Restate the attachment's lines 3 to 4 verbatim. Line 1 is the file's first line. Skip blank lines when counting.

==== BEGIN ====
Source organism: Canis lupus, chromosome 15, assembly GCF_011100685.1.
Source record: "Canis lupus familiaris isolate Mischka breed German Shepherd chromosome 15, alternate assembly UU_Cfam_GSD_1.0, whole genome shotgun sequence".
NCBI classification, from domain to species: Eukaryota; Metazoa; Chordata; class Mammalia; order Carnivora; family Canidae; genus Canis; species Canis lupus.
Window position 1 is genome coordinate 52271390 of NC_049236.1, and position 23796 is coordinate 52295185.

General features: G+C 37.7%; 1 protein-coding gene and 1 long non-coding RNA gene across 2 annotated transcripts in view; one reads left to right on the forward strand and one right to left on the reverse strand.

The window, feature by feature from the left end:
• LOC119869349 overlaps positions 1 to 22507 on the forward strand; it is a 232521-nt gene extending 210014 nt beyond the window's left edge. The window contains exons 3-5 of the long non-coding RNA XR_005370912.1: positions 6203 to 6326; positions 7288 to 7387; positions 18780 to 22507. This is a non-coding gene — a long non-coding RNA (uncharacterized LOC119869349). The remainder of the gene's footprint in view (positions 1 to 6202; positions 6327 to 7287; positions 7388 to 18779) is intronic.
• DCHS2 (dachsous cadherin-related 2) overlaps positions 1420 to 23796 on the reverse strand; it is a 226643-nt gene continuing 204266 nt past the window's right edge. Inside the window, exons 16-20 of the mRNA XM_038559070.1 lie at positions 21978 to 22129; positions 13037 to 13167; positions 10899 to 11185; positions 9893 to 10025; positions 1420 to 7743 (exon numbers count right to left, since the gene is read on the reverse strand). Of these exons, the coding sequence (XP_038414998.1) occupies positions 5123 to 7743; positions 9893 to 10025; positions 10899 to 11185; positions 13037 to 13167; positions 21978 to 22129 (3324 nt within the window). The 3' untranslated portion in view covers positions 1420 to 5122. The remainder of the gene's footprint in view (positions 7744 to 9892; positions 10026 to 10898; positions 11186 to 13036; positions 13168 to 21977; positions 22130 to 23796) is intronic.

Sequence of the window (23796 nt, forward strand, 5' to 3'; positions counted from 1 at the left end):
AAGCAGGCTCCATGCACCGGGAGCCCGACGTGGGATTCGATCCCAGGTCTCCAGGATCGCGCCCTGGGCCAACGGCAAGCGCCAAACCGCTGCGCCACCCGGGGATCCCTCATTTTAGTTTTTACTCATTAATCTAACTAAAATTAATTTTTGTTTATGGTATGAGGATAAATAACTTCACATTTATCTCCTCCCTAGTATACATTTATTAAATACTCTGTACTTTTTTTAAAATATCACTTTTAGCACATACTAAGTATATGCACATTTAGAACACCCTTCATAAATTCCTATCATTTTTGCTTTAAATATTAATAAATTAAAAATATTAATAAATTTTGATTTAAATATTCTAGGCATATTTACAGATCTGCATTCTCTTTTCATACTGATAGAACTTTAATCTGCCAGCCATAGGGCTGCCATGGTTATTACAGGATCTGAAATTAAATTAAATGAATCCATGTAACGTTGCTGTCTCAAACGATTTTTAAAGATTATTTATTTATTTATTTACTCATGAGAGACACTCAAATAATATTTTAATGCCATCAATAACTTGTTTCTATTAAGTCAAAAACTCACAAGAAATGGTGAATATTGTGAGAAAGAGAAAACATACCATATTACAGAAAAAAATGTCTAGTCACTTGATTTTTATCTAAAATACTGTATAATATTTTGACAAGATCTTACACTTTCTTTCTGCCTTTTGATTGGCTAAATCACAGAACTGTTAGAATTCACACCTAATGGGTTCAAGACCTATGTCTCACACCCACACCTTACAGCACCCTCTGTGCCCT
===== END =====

NCBI classification, from domain to species: Eukaryota; Metazoa; Chordata; class Mammalia; order Carnivora; family Canidae; genus Canis; species Canis lupus.
Window position 1 is genome coordinate 52271390 of NC_049236.1, and position 23796 is coordinate 52295185.